Invisible Woman Syndrome is currently being discussed in the media, with women of a certain age complaining that they no longer get attention anywhere. A recent article in The Daily Telegraph included an interview with Nikki Parkinson of Styling You where she affirmed the syndrome is alive and (un)well amongst her followers.
A read of the comments following the Telegraph article is saddening to say the least, but Nikki hits the nail on the head: “As women, we are always going to have negative thoughts — they’re always there in the back of our minds,” she says. “But we need to learn to flick them away and focus on the positive.”
I could not agree more; being visible is a choice we each make every day and in every interaction, and it really has nothing to do with age. We all have a negative voice inside our heads which talks us down; “you’re fat”, “you’re old” “you look like mutton dressed as lamb”. We need to tell that internal critic to “SHUT UP” or similar words and learn to tell ourselves more loving messages. Corny as it sounds, standing in front of the mirror and saying “I am beautiful” really can work – but at first you will need to push aside that negative voice that will no doubt tell you that you are a) ugly and b) narcissistic.
Some of us also have negative people around who puff themselves up by putting others down. If you find yourself in that position, it’s time to either find new friends or have a firm talk to those who put you down. True friends will always point out the positive – even if they don’t like your choice of outfit they will comment on something they do like – the colour, your legs, your hair. They will gently encourage you to look and feel your best.
And please, don’t read all those articles telling you that at a certain age you can no longer wear …. Wear what you like, what makes you feel good and feel confident. In my 60s I find myself making braver choices than when I was younger – purple glasses, distressed jeans, bright red lipstick. I have no desire to look like a granny or be treated like one. In fact, I would say I am more visible now than when I was younger; I am certainly more confident. I’m not suggesting that you should dress like Iris Apfel (that’s all a bit much for me) but you have to give her credit that in her 90s she certainly isn’t invisible. Oh and if you like her style, then go for it, it isn’t for me to decide or judge.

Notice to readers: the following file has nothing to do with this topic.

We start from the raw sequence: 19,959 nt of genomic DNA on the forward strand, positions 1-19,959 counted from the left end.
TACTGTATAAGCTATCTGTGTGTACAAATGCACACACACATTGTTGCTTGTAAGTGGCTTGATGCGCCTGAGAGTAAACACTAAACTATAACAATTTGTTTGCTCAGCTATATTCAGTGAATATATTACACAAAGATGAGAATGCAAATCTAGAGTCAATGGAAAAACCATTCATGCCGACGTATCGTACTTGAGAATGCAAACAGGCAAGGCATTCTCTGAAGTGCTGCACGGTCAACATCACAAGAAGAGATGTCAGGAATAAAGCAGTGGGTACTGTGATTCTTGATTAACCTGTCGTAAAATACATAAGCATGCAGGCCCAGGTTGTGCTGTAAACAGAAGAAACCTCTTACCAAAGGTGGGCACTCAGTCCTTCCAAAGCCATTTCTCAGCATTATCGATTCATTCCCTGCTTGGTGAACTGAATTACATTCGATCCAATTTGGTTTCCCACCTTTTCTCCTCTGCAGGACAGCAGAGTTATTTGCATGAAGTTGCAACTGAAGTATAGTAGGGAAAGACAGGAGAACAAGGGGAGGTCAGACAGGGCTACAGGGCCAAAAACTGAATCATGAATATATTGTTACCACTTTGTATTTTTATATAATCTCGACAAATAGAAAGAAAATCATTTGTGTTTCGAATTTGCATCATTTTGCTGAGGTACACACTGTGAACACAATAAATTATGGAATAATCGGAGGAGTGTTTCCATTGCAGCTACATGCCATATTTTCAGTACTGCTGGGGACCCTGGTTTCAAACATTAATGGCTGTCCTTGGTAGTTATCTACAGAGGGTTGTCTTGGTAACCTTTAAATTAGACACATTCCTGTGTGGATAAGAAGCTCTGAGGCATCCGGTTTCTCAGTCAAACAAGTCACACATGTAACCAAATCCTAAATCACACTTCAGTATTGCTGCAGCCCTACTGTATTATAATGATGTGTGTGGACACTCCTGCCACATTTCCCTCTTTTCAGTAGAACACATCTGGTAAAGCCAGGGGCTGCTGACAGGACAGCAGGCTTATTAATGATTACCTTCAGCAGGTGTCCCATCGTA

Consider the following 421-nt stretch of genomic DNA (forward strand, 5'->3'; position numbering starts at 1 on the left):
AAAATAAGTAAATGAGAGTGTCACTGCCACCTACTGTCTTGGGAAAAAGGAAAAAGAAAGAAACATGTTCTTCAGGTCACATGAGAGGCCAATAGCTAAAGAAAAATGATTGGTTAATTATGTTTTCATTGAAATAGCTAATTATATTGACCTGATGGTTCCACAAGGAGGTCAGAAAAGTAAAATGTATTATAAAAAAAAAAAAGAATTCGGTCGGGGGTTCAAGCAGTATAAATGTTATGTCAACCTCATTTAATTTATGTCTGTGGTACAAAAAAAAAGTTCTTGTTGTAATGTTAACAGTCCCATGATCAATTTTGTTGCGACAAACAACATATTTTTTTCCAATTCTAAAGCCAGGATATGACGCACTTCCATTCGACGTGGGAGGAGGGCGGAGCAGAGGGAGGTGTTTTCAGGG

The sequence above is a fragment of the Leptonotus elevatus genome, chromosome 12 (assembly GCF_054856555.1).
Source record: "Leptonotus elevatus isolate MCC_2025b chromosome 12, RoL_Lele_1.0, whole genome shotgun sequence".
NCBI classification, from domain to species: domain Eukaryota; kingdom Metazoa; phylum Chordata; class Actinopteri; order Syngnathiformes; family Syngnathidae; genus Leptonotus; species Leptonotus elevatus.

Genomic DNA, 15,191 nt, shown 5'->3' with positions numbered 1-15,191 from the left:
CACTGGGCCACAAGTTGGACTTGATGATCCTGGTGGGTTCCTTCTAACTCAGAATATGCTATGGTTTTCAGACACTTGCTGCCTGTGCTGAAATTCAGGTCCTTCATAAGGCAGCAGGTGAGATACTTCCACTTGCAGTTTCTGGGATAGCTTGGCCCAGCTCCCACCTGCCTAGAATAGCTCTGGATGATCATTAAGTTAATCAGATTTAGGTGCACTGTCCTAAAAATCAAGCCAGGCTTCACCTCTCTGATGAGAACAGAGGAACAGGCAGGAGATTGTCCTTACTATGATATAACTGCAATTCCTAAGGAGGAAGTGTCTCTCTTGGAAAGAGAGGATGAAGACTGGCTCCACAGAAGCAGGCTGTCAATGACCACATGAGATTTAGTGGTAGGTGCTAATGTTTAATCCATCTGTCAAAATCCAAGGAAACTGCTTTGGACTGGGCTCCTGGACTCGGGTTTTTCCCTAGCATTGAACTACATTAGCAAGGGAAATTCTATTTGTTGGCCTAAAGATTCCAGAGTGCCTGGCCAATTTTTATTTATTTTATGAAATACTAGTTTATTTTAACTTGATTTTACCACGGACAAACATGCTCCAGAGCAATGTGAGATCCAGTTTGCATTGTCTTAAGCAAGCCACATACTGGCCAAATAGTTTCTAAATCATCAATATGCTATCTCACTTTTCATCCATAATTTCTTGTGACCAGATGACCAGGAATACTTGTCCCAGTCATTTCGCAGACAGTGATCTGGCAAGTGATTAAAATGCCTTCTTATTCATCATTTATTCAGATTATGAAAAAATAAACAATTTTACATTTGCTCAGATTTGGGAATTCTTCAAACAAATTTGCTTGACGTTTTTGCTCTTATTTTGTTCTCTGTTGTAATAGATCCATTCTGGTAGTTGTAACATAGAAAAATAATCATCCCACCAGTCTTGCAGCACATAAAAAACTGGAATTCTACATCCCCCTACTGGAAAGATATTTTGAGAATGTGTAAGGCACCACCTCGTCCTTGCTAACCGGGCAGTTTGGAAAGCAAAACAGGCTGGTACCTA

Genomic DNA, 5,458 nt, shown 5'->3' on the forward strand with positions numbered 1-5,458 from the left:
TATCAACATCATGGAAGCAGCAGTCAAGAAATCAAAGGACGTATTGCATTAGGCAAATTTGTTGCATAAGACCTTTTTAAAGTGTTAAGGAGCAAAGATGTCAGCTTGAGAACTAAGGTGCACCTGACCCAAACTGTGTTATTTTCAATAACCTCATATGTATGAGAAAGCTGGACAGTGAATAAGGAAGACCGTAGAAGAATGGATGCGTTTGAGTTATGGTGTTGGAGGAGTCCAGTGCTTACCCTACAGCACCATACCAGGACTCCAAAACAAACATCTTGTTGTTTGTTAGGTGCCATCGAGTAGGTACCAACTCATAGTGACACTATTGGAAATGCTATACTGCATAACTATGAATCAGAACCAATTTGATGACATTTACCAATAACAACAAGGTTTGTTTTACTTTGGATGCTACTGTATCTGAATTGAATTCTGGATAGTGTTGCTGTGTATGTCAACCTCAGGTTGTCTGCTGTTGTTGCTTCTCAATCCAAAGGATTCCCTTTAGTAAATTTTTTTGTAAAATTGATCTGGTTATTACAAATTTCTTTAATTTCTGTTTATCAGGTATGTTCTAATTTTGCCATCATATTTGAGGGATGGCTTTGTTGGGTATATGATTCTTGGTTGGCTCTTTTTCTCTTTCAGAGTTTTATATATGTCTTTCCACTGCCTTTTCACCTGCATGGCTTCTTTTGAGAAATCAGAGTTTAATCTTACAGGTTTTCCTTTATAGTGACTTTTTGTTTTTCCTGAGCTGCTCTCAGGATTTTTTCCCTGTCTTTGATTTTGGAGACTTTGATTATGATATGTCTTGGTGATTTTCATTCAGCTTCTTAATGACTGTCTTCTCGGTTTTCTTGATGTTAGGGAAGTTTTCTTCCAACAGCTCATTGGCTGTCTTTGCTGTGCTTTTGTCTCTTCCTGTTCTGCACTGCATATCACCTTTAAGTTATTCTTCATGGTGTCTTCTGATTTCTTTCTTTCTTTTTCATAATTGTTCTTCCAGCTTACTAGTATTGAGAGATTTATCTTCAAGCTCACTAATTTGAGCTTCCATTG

When it comes down to it, it will be up to you to stand up straight, look the world in the eye and demand attention. You need to project confidence even if you don’t feel it, for surely if you don’t do so you will be ignored. You may indeed need to ‘fake it ‘til you make it’.
I do hear tales of women being ignored in stores and in general, and we are certainly not well represented in the media or on catwalks and advertisements for clothing (although that too is changing for the better). I can affirm that in the corporate world women are still often ignored in meetings. That is an issue for another time but let’s be clear, it is not an age-related behaviour.
I can honestly say I have never been ignored when I have been shopping – no wait, just like everyone else I am often ignored in a certain department store but that’s because there are so few staff on the floor; I certainly don’t take it personally. I don’t tend to shop in any of the stores focussed on teenagers and much younger women; I know the brands that work for me and that is where I shop.
I know my own economic value too, for heaven’s sake middle-aged women are a powerful economic force. Own that, and if you are not being looked after in a store, make your feelings known in any way you see fit, walk out, and take your money to a business that will treat you with the respect you deserve. Step into your power!
Because we do have economic power, and brands are increasingly reaching out to the market of mature women. No, it isn’t happening everywhere but it is happening so why not support those brands that support us. If you need inspiration I recommend you get online on Instagram and Pinterest and follow some of the beautiful older women on those pages.
This submission was first published here.